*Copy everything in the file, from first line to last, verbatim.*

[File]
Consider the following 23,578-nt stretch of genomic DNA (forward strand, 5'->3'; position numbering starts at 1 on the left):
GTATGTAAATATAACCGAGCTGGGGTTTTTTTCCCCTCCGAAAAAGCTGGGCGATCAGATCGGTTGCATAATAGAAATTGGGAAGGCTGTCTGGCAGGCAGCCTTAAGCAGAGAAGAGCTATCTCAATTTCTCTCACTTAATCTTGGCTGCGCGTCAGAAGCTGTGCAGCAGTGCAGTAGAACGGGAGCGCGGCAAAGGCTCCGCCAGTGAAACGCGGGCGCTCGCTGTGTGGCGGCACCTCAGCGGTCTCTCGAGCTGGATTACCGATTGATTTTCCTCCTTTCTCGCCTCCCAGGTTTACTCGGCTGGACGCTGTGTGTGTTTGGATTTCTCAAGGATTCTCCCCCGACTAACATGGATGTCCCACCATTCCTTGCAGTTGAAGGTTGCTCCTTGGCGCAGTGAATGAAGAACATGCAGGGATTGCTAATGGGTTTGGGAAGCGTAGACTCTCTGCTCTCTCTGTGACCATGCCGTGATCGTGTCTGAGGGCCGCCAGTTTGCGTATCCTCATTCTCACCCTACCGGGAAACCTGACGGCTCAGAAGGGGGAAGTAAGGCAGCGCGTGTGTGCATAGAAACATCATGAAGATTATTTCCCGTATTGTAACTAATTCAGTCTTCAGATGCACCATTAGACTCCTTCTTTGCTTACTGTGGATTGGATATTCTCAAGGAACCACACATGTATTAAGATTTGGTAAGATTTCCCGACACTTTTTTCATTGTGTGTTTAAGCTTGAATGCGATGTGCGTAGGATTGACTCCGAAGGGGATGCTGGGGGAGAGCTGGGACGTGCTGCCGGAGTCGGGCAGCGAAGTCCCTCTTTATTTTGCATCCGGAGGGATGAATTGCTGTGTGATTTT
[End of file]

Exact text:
Consider the following 23,578-nt stretch of genomic DNA (forward strand, 5'->3'; position numbering starts at 1 on the left):
GTATGTAAATATAACCGAGCTGGGGTTTTTTTCCCCTCCGAAAAAGCTGGGCGATCAGATCGGTTGCATAATAGAAATTGGGAAGGCTGTCTGGCAGGCAGCCTTAAGCAGAGAAGAGCTATCTCAATTTCTCTCACTTAATCTTGGCTGCGCGTCAGAAGCTGTGCAGCAGTGCAGTAGAACGGGAGCGCGGCAAAGGCTCCGCCAGTGAAACGCGGGCGCTCGCTGTGTGGCGGCACCTCAGCGGTCTCTCGAGCTGGATTACCGATTGATTTTCCTCCTTTCTCGCCTCCCAGGTTTACTCGGCTGGACGCTGTGTGTGTTTGGATTTCTCAAGGATTCTCCCCCGACTAACATGGATGTCCCACCATTCCTTGCAGTTGAAGGTTGCTCCTTGGCGCAGTGAATGAAGAACATGCAGGGATTGCTAATGGGTTTGGGAAGCGTAGACTCTCTGCTCTCTCTGTGACCATGCCGTGATCGTGTCTGAGGGCCGCCAGTTTGCGTATCCTCATTCTCACCCTACCGGGAAACCTGACGGCTCAGAAGGGGGAAGTAAGGCAGCGCGTGTGTGCATAGAAACATCATGAAGATTATTTCCCGTATTGTAACTAATTCAGTCTTCAGATGCACCATTAGACTCCTTCTTTGCTTACTGTGGATTGGATATTCTCAAGGAACCACACATGTATTAAGATTTGGTAAGATTTCCCGACACTTTTTTCATTGTGTGTTTAAGCTTGAATGCGATGTGCGTAGGATTGACTCCGAAGGGGATGCTGGGGGAGAGCTGGGACGTGCTGCCGGAGTCGGGCAGCGAAGTCCCTCTTTATTTTGCATCCGGAGGGATGAATTGCTGTGTGATTTT